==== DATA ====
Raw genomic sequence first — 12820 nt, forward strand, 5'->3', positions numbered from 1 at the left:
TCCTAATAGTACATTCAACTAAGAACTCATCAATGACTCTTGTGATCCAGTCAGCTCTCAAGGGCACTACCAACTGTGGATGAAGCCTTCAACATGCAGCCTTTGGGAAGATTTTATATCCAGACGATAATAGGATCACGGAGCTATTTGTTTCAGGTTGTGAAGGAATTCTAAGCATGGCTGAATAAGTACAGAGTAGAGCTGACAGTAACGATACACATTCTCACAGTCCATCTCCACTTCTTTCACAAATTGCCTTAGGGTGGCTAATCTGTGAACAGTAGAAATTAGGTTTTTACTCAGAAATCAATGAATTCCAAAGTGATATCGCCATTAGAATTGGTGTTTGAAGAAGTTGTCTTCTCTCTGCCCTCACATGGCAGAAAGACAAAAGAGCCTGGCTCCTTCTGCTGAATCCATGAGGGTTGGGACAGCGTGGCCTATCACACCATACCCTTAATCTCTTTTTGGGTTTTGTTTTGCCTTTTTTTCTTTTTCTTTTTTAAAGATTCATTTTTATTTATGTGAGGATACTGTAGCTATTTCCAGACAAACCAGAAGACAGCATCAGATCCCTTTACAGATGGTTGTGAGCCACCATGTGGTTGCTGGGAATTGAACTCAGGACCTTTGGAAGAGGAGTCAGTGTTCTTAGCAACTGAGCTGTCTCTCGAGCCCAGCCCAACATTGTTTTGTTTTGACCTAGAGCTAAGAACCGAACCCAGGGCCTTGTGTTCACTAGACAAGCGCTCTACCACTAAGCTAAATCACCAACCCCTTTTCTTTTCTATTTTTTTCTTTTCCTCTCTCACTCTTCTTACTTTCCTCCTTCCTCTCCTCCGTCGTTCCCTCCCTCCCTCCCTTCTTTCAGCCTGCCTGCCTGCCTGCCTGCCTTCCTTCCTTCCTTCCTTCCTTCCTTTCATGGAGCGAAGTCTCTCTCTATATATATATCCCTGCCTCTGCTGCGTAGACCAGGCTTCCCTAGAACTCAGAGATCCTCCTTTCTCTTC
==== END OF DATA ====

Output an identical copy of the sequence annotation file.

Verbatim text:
Raw genomic sequence first — 12820 nt, forward strand, 5'->3', positions numbered from 1 at the left:
TCCTAATAGTACATTCAACTAAGAACTCATCAATGACTCTTGTGATCCAGTCAGCTCTCAAGGGCACTACCAACTGTGGATGAAGCCTTCAACATGCAGCCTTTGGGAAGATTTTATATCCAGACGATAATAGGATCACGGAGCTATTTGTTTCAGGTTGTGAAGGAATTCTAAGCATGGCTGAATAAGTACAGAGTAGAGCTGACAGTAACGATACACATTCTCACAGTCCATCTCCACTTCTTTCACAAATTGCCTTAGGGTGGCTAATCTGTGAACAGTAGAAATTAGGTTTTTACTCAGAAATCAATGAATTCCAAAGTGATATCGCCATTAGAATTGGTGTTTGAAGAAGTTGTCTTCTCTCTGCCCTCACATGGCAGAAAGACAAAAGAGCCTGGCTCCTTCTGCTGAATCCATGAGGGTTGGGACAGCGTGGCCTATCACACCATACCCTTAATCTCTTTTTGGGTTTTGTTTTGCCTTTTTTTCTTTTTCTTTTTTAAAGATTCATTTTTATTTATGTGAGGATACTGTAGCTATTTCCAGACAAACCAGAAGACAGCATCAGATCCCTTTACAGATGGTTGTGAGCCACCATGTGGTTGCTGGGAATTGAACTCAGGACCTTTGGAAGAGGAGTCAGTGTTCTTAGCAACTGAGCTGTCTCTCGAGCCCAGCCCAACATTGTTTTGTTTTGACCTAGAGCTAAGAACCGAACCCAGGGCCTTGTGTTCACTAGACAAGCGCTCTACCACTAAGCTAAATCACCAACCCCTTTTCTTTTCTATTTTTTTCTTTTCCTCTCTCACTCTTCTTACTTTCCTCCTTCCTCTCCTCCGTCGTTCCCTCCCTCCCTCCCTTCTTTCAGCCTGCCTGCCTGCCTGCCTGCCTTCCTTCCTTCCTTCCTTCCTTCCTTTCATGGAGCGAAGTCTCTCTCTATATATATATCCCTGCCTCTGCTGCGTAGACCAGGCTTCCCTAGAACTCAGAGATCCTCCTTTCTCTTC